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Way of Saint James from Sarria in group with guide
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Camino Frances

French Way to Santiago de Compostela

Camino Frances

768 km
33 stages on foot
768 cycling stages

In short

The French Way is the most popular of the routes that make up the Camino de Santiago. It is also the one with the best infrastructure in terms of accommodation and more help for pilgrims. We welcome you to this ancient route, its spectacular scenic and cultural heritage (with several World Heritage cities), its gastronomy and its stories.

What to expect?

The French Way is by far the most famous and busiest of the Camino de Santiago routes. The route par excellence, in fact. The most typical. The one that most people choose to start with. The best signposted. The one with the most and best infrastructures.

We could go on for a long time with phrases beginning with "the most" or "the best". But what does that mean, exactly?

It is also the most crowded route. It is precisely because it is the one with the best facilities and the one that has received the best promotion. But the question is: is this your route? Is this the best Camino for you?

Without a doubt, it can be if you want to meet people and walk the paths that other people like you have walked before, for centuries, and will walk later. The hostels on this route are full of stories to share and great moments in company. And not just the hostels. The other accommodations also receive countless pilgrims who leave their mark.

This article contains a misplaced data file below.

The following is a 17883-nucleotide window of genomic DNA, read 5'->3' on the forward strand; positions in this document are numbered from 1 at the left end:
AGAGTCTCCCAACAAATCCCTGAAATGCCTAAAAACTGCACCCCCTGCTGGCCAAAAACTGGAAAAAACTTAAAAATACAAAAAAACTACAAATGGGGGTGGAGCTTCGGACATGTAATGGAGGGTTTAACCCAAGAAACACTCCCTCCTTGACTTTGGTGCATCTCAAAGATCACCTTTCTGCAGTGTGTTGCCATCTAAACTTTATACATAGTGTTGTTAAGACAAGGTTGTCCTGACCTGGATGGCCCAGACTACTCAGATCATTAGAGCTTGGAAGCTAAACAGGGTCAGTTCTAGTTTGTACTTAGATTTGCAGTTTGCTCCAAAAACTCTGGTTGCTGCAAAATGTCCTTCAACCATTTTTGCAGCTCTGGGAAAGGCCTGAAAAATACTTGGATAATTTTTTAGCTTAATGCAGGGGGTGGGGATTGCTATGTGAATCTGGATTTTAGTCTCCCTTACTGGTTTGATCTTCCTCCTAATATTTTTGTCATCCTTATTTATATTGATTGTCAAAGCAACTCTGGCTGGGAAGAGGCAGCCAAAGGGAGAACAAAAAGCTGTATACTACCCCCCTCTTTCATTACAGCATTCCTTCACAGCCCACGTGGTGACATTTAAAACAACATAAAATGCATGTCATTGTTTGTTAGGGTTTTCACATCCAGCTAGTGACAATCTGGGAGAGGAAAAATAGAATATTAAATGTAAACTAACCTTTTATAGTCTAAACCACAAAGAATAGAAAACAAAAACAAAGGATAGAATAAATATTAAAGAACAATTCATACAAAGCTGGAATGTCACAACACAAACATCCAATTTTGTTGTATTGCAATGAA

However, if you are going to do the route from hostel to hostel, bear in mind the following: the places available are limited and in the busiest periods, you will have to get up very early to get to the next end of the stage with enough time to avoid running out of room.

However, this has an advantage: if you walk later in the day you will have a much clearer route. On such a busy route, a bit of peace and quiet is always appreciated. In order to be able to do this and have your accommodation guaranteed, the best thing to do is to plan everything in advance and look for alternatives to hostels.

This avoids the problems of overcrowding and you can dedicate yourself to enjoying the Camino. If you are thinking about this option, we can help you to plan it. But first, it is better that you read on.

Where does it start?

To complete the Camino and receive the Compostela, the document that certifies the pilgrimage, you will need to walk the last 100 kilometres - 200 km if you come by bicycle or on horseback. If you don't have many days, Sarria (113 km) is the perfect starting point. From there you should reach Santiago in five or six days, depending on your pace.

But there are also many people who do it from O Cebreiro (155 km). Or from Saint-Jean-Pied-de-Port (785 km). Or from somewhere in between, such as Pamplona, Logroño, Burgos, León or Astorga. The choice is yours. Moreover, if you want to do it from Saint Jean or from Roncesvalles, nobody forces you to do it in its entirety. You can spread it over several times.

If you choose to do the Camino by bicycle or on horseback, you will have to start from Ponferrada (209 km) to meet the distance requirement of the Compostela. Although perhaps the most common starting point for this type of pilgrimage is León (311 km).

Points of interest

In its almost 800 km of length, the French Way has countless points of interest. Here are some of the highlights:


  • The Royal Collegiate Church of Roncesvalles.
  • The bridge over the river Arga in Puente La Reina.
  • The monastery of Santa María la Real de Nájera.
  • Burgos Cathedral.
  • The church of San Martín de Frómista.
  • The cathedral of Santa María in León.
  • The Episcopal Palace of Astorga.
  • The ethnographic site of O Cebreiro.
  • The monastery of Samos.
  • The church of San Nicolás de Portomarín.
  • Cathedral of Santiago de Compostela.